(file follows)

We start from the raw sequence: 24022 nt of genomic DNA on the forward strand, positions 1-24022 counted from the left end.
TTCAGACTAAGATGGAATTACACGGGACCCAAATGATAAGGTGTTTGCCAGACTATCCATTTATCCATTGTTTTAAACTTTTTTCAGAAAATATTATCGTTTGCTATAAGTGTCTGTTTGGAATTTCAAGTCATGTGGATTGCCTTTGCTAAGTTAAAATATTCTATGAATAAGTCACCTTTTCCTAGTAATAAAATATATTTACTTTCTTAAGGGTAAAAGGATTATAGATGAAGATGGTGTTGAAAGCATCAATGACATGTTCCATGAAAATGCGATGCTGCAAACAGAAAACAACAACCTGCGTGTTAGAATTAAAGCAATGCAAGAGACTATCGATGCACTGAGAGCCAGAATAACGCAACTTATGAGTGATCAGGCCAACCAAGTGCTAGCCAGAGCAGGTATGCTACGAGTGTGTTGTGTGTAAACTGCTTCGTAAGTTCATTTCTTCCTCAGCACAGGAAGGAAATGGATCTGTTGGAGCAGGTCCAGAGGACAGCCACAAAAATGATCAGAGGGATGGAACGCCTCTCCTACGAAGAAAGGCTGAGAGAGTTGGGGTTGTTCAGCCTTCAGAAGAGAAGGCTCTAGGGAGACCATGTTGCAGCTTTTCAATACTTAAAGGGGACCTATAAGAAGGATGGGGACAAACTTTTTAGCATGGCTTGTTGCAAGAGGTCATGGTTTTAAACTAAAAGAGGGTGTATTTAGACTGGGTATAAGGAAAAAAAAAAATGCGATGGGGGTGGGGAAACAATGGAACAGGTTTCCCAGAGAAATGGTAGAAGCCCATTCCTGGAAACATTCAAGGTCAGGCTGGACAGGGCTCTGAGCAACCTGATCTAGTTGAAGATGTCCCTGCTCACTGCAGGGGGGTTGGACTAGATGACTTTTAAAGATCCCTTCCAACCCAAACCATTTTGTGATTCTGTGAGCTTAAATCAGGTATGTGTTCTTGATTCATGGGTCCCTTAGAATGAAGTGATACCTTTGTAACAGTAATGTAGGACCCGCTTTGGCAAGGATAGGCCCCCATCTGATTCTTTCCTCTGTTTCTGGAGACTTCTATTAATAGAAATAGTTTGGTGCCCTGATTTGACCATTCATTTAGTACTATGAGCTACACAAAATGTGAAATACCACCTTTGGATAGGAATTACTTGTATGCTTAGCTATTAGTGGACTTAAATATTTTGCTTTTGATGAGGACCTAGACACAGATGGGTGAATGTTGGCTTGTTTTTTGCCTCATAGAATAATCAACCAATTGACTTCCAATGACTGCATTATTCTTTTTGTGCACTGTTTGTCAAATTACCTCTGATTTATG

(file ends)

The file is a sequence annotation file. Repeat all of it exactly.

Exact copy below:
We start from the raw sequence: 24022 nt of genomic DNA on the forward strand, positions 1-24022 counted from the left end.
TTCAGACTAAGATGGAATTACACGGGACCCAAATGATAAGGTGTTTGCCAGACTATCCATTTATCCATTGTTTTAAACTTTTTTCAGAAAATATTATCGTTTGCTATAAGTGTCTGTTTGGAATTTCAAGTCATGTGGATTGCCTTTGCTAAGTTAAAATATTCTATGAATAAGTCACCTTTTCCTAGTAATAAAATATATTTACTTTCTTAAGGGTAAAAGGATTATAGATGAAGATGGTGTTGAAAGCATCAATGACATGTTCCATGAAAATGCGATGCTGCAAACAGAAAACAACAACCTGCGTGTTAGAATTAAAGCAATGCAAGAGACTATCGATGCACTGAGAGCCAGAATAACGCAACTTATGAGTGATCAGGCCAACCAAGTGCTAGCCAGAGCAGGTATGCTACGAGTGTGTTGTGTGTAAACTGCTTCGTAAGTTCATTTCTTCCTCAGCACAGGAAGGAAATGGATCTGTTGGAGCAGGTCCAGAGGACAGCCACAAAAATGATCAGAGGGATGGAACGCCTCTCCTACGAAGAAAGGCTGAGAGAGTTGGGGTTGTTCAGCCTTCAGAAGAGAAGGCTCTAGGGAGACCATGTTGCAGCTTTTCAATACTTAAAGGGGACCTATAAGAAGGATGGGGACAAACTTTTTAGCATGGCTTGTTGCAAGAGGTCATGGTTTTAAACTAAAAGAGGGTGTATTTAGACTGGGTATAAGGAAAAAAAAAAATGCGATGGGGGTGGGGAAACAATGGAACAGGTTTCCCAGAGAAATGGTAGAAGCCCATTCCTGGAAACATTCAAGGTCAGGCTGGACAGGGCTCTGAGCAACCTGATCTAGTTGAAGATGTCCCTGCTCACTGCAGGGGGGTTGGACTAGATGACTTTTAAAGATCCCTTCCAACCCAAACCATTTTGTGATTCTGTGAGCTTAAATCAGGTATGTGTTCTTGATTCATGGGTCCCTTAGAATGAAGTGATACCTTTGTAACAGTAATGTAGGACCCGCTTTGGCAAGGATAGGCCCCCATCTGATTCTTTCCTCTGTTTCTGGAGACTTCTATTAATAGAAATAGTTTGGTGCCCTGATTTGACCATTCATTTAGTACTATGAGCTACACAAAATGTGAAATACCACCTTTGGATAGGAATTACTTGTATGCTTAGCTATTAGTGGACTTAAATATTTTGCTTTTGATGAGGACCTAGACACAGATGGGTGAATGTTGGCTTGTTTTTTGCCTCATAGAATAATCAACCAATTGACTTCCAATGACTGCATTATTCTTTTTGTGCACTGTTTGTCAAATTACCTCTGATTTATG